Welcome to the skill about question words! As usual, this is not as easy in Polish as you may hope it to be. Some of the question words also undergo declension.
Yes, they do undergo declension through cases. When you try to figure out which case to use, imagine the answer to your question.
In such a sentence, "Kasia" takes Nominative ("To jest Kasia"), so "who" also takes Nominative: "Kto to jest?"
"Kasia" takes Accusative in the answer ("Kocham Kasię"), so the form of "who" also takes Accusative: "Kogo kochasz?"
So, you see the rule - just imagine the answer. And now, let's see a table for the cases you know already:
Those are more problematic, as apart from the declension through cases, they also need to take into consideration the grammatical number and gender of the noun phrase they describe. Luckily, the declension is very similar to declension of adjectives.
Let's start with "whose". As usual, in masculine Accusative the animate variant is identical to Genitive (czyjego), and the inanimate one is identical to Nominative (czyj).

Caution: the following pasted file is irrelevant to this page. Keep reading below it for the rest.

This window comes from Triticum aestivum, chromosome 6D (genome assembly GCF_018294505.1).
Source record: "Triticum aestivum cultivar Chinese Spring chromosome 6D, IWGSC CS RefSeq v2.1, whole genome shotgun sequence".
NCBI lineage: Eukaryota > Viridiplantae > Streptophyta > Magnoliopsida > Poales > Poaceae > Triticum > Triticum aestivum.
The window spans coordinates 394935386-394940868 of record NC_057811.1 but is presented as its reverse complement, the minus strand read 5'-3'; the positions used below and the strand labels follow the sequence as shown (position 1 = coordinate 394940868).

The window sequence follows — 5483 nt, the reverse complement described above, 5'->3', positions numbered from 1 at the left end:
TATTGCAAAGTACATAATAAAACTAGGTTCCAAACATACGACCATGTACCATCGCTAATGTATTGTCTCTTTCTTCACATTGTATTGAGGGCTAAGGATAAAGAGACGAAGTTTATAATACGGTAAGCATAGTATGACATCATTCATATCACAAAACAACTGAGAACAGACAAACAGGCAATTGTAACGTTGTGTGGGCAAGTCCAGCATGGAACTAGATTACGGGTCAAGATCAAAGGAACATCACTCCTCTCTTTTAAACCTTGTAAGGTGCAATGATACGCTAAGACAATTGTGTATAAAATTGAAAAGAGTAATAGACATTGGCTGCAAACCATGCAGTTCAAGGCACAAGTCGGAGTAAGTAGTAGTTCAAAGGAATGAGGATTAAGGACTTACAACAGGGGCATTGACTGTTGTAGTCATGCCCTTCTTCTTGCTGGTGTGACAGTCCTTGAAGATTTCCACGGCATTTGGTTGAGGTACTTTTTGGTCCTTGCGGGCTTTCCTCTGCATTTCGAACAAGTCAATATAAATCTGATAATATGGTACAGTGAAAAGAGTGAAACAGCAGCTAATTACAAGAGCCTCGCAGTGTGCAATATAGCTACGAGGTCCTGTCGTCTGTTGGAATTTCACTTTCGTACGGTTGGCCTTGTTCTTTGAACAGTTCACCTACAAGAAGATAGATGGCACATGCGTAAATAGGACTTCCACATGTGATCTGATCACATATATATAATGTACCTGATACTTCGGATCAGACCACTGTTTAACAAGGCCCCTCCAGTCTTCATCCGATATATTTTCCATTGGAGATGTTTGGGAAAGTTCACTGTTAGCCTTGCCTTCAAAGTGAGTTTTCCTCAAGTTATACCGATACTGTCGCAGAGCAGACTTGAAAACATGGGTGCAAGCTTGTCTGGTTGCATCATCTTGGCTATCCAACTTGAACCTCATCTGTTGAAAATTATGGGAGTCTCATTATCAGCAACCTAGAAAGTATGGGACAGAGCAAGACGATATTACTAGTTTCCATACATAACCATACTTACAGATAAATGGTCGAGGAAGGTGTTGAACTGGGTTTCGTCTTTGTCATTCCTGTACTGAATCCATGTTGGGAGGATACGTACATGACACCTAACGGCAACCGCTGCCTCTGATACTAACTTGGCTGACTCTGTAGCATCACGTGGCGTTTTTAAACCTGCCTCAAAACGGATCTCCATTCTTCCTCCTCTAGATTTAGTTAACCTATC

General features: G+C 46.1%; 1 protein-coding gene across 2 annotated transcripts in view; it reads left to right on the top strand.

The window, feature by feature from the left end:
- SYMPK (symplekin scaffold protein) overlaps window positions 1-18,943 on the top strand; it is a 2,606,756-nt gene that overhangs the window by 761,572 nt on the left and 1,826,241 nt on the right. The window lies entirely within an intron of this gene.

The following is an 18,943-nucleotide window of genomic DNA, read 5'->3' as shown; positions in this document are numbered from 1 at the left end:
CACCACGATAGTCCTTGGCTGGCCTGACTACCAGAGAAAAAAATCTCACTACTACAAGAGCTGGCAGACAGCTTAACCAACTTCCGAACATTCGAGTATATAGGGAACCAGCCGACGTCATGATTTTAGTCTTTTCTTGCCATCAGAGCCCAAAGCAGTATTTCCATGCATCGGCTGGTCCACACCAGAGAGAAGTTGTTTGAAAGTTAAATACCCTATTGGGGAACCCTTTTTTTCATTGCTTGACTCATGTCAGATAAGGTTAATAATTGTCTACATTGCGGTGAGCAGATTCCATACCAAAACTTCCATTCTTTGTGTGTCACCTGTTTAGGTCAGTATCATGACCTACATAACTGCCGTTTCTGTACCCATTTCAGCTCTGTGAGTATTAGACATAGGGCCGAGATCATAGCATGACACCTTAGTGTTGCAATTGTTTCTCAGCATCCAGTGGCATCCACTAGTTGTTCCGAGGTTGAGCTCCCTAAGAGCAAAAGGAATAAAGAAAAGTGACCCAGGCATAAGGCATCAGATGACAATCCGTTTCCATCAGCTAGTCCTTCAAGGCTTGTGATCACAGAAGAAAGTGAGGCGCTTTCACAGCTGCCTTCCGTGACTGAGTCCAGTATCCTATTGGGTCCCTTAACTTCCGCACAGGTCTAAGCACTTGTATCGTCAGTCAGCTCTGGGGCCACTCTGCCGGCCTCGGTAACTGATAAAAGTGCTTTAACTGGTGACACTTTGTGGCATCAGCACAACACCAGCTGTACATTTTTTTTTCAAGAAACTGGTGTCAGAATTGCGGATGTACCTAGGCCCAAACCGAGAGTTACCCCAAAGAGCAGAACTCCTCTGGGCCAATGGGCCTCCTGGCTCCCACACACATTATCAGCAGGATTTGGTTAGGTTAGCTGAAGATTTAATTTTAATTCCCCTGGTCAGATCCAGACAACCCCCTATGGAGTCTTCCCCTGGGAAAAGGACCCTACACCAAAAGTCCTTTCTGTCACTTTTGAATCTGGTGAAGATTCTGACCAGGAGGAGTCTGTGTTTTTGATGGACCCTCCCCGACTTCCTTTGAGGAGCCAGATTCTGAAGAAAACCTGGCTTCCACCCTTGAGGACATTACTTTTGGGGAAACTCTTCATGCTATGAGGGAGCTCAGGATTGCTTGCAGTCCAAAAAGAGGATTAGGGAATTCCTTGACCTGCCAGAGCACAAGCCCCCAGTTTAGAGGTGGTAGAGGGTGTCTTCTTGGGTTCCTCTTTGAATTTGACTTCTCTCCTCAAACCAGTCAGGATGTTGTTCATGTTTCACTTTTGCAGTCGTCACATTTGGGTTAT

Now, let's move to "który" and "jaki". "który" simply translates to "which", so that is pretty straightforward. The more problematic thing is "jaki". It translates to what I call 'adjectival what', and sometimes it's easier to imagine it as "what kind of". For example "Jaki chleb lubisz?" is "What (kind of) bread do you like?" - it is a different type of "what" than in "What are you doing?".
And now, the table with both:
|which, what||masc.||fem.||neut.||masc-pers.||not masc-pers.|
|Nom.||który, jaki||która, jaka||które, jakie||którzy, jacy||które, jakie|
|Acc.||którego / który, jakiego / jaki||którą, jaką||które, jakie||których, jakich||które, jakie|
|Instr.||którym, jakim||którą, jaką||którym, jakim||którymi, jakimi||którymi, jakimi|
|Gen.||którego, jakiego||której, jakiej||którego, jakiego||których, jakich||których, jakich|
This is a common problem among the learners, when to use which one. The rule of thumb here is:
If the English sentence has "what" on its own, use a form of "co":
What is she eating? (Co ona je?)
What do you need? (Czego potrzebujesz?)
If the English sentence has "what" and a noun/pronoun, use a form of "jaki":
What is your answer? (Jaka jest twoja odpowiedź?)
What color is your shirt? (Jakiego koloru jest twoja koszula?
Those two words mean the same thing: "why". "czemu" can be considered a bit colloquial by some people, but generally they're both natural and completely interchangeable.
The problem is that this course only teaches "gdzie", which simply means "where". It doesn't teach "dokąd", which means "where to" (as in "Dokąd idziesz?" = "Where are you going (to)?").